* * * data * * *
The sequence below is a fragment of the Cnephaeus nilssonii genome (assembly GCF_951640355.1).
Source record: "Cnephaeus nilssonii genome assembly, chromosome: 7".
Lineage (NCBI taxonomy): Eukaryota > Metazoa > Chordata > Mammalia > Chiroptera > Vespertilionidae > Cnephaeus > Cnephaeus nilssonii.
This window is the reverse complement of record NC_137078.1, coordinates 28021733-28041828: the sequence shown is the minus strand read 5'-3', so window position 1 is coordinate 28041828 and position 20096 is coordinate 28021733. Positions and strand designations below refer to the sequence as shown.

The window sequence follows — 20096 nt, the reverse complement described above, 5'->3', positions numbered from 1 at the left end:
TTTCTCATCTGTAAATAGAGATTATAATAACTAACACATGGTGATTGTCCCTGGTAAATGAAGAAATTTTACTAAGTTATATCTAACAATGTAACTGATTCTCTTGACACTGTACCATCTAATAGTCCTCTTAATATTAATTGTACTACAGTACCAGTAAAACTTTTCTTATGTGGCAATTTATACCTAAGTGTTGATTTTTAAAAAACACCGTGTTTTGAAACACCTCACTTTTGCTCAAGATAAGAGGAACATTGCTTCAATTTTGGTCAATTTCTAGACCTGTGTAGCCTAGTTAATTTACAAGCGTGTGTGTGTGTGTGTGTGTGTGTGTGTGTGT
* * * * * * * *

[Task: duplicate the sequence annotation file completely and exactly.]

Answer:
The sequence below is a fragment of the Cnephaeus nilssonii genome (assembly GCF_951640355.1).
Source record: "Cnephaeus nilssonii genome assembly, chromosome: 7".
Lineage (NCBI taxonomy): Eukaryota > Metazoa > Chordata > Mammalia > Chiroptera > Vespertilionidae > Cnephaeus > Cnephaeus nilssonii.
This window is the reverse complement of record NC_137078.1, coordinates 28021733-28041828: the sequence shown is the minus strand read 5'-3', so window position 1 is coordinate 28041828 and position 20096 is coordinate 28021733. Positions and strand designations below refer to the sequence as shown.

The window sequence follows — 20096 nt, the reverse complement described above, 5'->3', positions numbered from 1 at the left end:
TTTCTCATCTGTAAATAGAGATTATAATAACTAACACATGGTGATTGTCCCTGGTAAATGAAGAAATTTTACTAAGTTATATCTAACAATGTAACTGATTCTCTTGACACTGTACCATCTAATAGTCCTCTTAATATTAATTGTACTACAGTACCAGTAAAACTTTTCTTATGTGGCAATTTATACCTAAGTGTTGATTTTTAAAAAACACCGTGTTTTGAAACACCTCACTTTTGCTCAAGATAAGAGGAACATTGCTTCAATTTTGGTCAATTTCTAGACCTGTGTAGCCTAGTTAATTTACAAGCGTGTGTGTGTGTGTGTGTGTGTGTGTGTGTGT